How to identify and reduce standby power consumption in your company?

Energy consumption is a major concern for all companies, not only to reduce costs but also to minimise their environmental footprint. One often overlooked aspect of this consumption is appliances on standby. Also called “power-saving mode”, standby mode is a feature that enables a device to consume less energy when not in use. Although energy consumption is reduced, it never stops completely. This means that even when closed at night or on weekends, companies continue to use energy. To make big savings, they must tackle this issue head-on.

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What is standby power consumption?

Sometimes called “phantom consumption”, standby power consumption refers to the energy used by electrical appliances when switched off or left on standby. This may seem surprising, but even when a piece of equipment is switched off, as long as it remains plugged in, it continues to consume electricity, causing energy waste.

However, not all machines consume the same amount of electricity on standby. Computers, printers and even some types of lights are the most energy-hungry. These appliances can consume a significant amount of electricity even when not in use.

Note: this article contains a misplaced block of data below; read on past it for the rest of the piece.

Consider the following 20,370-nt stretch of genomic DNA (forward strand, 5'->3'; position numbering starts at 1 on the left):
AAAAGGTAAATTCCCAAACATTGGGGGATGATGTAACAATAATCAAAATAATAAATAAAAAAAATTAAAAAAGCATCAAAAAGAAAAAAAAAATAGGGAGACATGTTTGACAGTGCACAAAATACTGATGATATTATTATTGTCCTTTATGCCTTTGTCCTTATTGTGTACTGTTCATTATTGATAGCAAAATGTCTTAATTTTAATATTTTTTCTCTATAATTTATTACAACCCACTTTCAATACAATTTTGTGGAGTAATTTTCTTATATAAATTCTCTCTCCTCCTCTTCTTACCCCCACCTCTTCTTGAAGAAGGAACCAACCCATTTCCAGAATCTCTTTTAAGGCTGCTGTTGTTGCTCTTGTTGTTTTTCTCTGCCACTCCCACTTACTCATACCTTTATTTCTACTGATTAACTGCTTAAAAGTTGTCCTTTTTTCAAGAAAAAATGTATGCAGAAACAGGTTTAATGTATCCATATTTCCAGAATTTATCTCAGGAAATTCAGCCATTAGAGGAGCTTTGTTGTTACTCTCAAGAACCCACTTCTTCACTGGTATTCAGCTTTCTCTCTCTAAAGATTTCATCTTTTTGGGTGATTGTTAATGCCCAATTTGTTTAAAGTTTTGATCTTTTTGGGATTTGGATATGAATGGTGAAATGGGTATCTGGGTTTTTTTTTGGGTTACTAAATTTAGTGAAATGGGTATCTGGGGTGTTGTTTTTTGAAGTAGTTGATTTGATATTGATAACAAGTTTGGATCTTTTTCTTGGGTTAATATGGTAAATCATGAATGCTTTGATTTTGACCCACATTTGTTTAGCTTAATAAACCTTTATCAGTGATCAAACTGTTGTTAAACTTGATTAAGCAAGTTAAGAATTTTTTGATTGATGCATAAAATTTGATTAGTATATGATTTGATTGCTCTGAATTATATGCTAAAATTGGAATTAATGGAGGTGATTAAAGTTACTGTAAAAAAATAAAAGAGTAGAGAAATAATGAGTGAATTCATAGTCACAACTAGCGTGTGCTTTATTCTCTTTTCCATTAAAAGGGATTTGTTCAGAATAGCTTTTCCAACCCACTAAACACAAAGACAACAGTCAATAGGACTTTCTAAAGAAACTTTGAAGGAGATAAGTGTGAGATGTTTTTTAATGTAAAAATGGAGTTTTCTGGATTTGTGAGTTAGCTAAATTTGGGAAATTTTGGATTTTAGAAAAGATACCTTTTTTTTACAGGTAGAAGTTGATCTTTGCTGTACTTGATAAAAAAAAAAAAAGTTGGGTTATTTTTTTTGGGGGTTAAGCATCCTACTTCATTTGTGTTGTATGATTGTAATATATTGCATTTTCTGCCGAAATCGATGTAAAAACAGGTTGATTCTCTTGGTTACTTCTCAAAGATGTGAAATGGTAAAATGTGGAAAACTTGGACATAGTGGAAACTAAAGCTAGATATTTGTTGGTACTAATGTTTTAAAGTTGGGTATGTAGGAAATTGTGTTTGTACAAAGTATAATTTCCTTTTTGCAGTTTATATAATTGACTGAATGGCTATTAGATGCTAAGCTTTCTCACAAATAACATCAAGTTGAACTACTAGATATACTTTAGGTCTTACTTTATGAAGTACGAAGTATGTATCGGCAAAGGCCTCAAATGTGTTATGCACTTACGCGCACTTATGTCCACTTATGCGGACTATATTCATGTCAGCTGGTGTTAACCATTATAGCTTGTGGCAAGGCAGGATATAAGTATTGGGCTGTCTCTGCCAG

In addition, some pieces of equipment do more than just consume electricity when on standby. They also generate heat which can increase the need for ventilation and air conditioning in the room where they are located, thus adding an extra cost to the electricity bill.

Given this observation, manufacturers have designed new, more eco-friendly models that consume less than their previous versions.

How to measure the standby power consumption of an appliance?

The first step in managing a company’s energy consumption is to identify which appliances continue to consume energy even when not in use and to determine the power consumption.

The standby power consumption of an appliance can be determined using a wattmeter, an instrument that measures electrical power in watts. This device is easy to use: Simply plug it into a wall outlet, then plug the appliance you want to measure into the wattmeter. This allows you to see in real-time how much energy the appliance in question consumes when on standby.

To calculate the daily standby power consumption of an appliance, multiply the figure measured with the wattmeter by the number of hours per day that it is on standby. To know the annual consumption, multiply the result by the number of days in the year.

Lastly, to determine the annual cost of their standby power consumption, companies must multiply their annual consumption in kilowatt hours (kWh) by the national average cost per kWh. By measuring the exact consumption of appliances on standby, organisations will be able to establish a concrete energy and cost savings plan. This approach contributes not only to making them more energy efficient but also to preserving the environment.

How to reduce the consumption of appliances on standby?

There are several effective strategies to significantly reduce the power consumption of appliances on standby and generate savings.

Use multi-sockets with switches